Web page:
Tuesday, November 06, 2007

This is what nightmares are made of...

Seriously, chilling to my core. Brief synopsis: a couple birthed their ninth child in the state of Nebraska, which has a rigid rule regarding blood testing of newborns for rare genetic diseases. This couple declined the test, and their five week old was forcibly removed from his nursing mother to foster care for 5 and a half days. The social workers were ordered to give the baby formula.

Get this: if for some reason this small baby did have one of the diseases (PKU) that the test was looking for, formula would have killed him.

The social workers and foster mother, fortunately, took pity on mom and baby (hey how about that, the system actually worked in that respect) and called the mother every few hours to come and feed her son on the sly, as the visits were technically unauthorized.

Here is a link to the blog of this family's attorney, and the segment that appeared on Rush Limbaugh.


Here are a few links to the people who can make the change that NEEDS to be made, for the sake of babies and families in this state (directly taken from a message board that the mother posted to:)

"For 2 legislative sessions, State Senator Synowiecki has proposed exemption legislation. The 2nd time we had high hopes. We had more people testifying in favor of the bill than against, signed testimonies of the trauma the screening had caused other parents, and a petition signed by over 100 people. There were only a couple of testimonies from the state against the bill. However, it was killed in the health and human services committee and never made it to the floor for a vote. Here are e-mails for the committee:"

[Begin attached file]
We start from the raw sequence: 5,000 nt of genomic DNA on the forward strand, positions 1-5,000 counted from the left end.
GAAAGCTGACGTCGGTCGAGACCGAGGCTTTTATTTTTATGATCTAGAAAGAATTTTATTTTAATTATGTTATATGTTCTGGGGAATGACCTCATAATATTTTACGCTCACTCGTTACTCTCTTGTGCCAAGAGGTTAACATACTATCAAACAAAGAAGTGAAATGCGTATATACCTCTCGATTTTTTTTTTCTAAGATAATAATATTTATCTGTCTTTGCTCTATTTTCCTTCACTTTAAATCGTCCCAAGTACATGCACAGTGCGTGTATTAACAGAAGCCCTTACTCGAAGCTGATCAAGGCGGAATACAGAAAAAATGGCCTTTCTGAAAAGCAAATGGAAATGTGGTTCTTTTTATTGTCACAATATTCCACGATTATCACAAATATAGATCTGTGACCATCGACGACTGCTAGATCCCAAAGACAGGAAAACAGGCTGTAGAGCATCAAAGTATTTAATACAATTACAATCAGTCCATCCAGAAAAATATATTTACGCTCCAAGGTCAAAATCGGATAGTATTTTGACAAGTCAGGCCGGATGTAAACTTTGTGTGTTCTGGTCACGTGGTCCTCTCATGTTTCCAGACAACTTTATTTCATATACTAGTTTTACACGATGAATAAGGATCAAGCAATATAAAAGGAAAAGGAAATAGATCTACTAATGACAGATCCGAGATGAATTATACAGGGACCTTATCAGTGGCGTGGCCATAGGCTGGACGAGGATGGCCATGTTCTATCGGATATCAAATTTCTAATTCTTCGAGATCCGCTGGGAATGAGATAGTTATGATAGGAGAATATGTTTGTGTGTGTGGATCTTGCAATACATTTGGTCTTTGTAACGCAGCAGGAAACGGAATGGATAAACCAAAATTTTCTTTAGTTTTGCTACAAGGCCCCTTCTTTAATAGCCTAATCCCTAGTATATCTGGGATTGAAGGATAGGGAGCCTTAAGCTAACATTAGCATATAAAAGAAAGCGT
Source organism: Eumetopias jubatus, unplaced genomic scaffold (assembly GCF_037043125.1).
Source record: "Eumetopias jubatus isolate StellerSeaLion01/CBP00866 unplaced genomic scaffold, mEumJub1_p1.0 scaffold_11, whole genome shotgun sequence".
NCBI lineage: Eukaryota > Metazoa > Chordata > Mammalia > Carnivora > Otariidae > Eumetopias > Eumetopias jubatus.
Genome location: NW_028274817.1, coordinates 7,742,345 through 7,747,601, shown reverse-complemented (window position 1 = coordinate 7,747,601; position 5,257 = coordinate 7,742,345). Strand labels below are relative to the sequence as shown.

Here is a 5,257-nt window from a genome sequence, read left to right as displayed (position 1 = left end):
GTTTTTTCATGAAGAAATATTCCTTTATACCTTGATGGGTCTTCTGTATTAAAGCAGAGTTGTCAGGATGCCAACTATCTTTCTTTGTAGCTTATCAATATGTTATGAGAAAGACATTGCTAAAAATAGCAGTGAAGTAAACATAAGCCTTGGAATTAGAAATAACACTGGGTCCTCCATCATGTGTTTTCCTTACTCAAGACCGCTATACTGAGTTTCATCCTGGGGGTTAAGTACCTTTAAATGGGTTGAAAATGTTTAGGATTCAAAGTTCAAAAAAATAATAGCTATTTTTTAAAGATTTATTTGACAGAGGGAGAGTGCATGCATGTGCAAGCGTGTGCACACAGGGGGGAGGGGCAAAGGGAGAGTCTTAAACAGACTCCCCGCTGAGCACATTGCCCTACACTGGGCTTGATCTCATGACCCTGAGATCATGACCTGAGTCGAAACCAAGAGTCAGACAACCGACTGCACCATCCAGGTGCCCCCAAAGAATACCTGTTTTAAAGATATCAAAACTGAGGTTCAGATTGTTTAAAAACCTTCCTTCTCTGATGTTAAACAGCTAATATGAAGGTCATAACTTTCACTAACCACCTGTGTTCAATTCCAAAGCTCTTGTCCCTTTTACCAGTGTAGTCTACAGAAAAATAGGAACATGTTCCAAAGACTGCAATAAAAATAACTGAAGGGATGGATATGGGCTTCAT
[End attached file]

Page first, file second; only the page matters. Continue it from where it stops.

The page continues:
Think of the choices you make every day, not even necessarily parenting choices. What if, one day, one of those choices turns into this type of nightmare for your family?

When we had G in a hospital in Lansing, we were harassed every day of our five day stay over our decision to forgo the antibacterial eye drops, the Vitamin K injection, and the Hepatitis B vaccination. We had nurses, residents, and finally the doctors themselves coming into our room scratching their heads and wondering about our reasoning. We have our reasons- mainly, that there is so little risk of G needing any of the above, that the risks involved with injecting or dripping her with any of it outweigh the benefits. Above all, I AM THE MOTHER, AND I SAID SO. The blood test that is described in Nebraska law is also demanded by MI law, and we did allow this. However, had we decided to decline consent, our rights as parents should be respected.

Please write to these government officials.

No comments: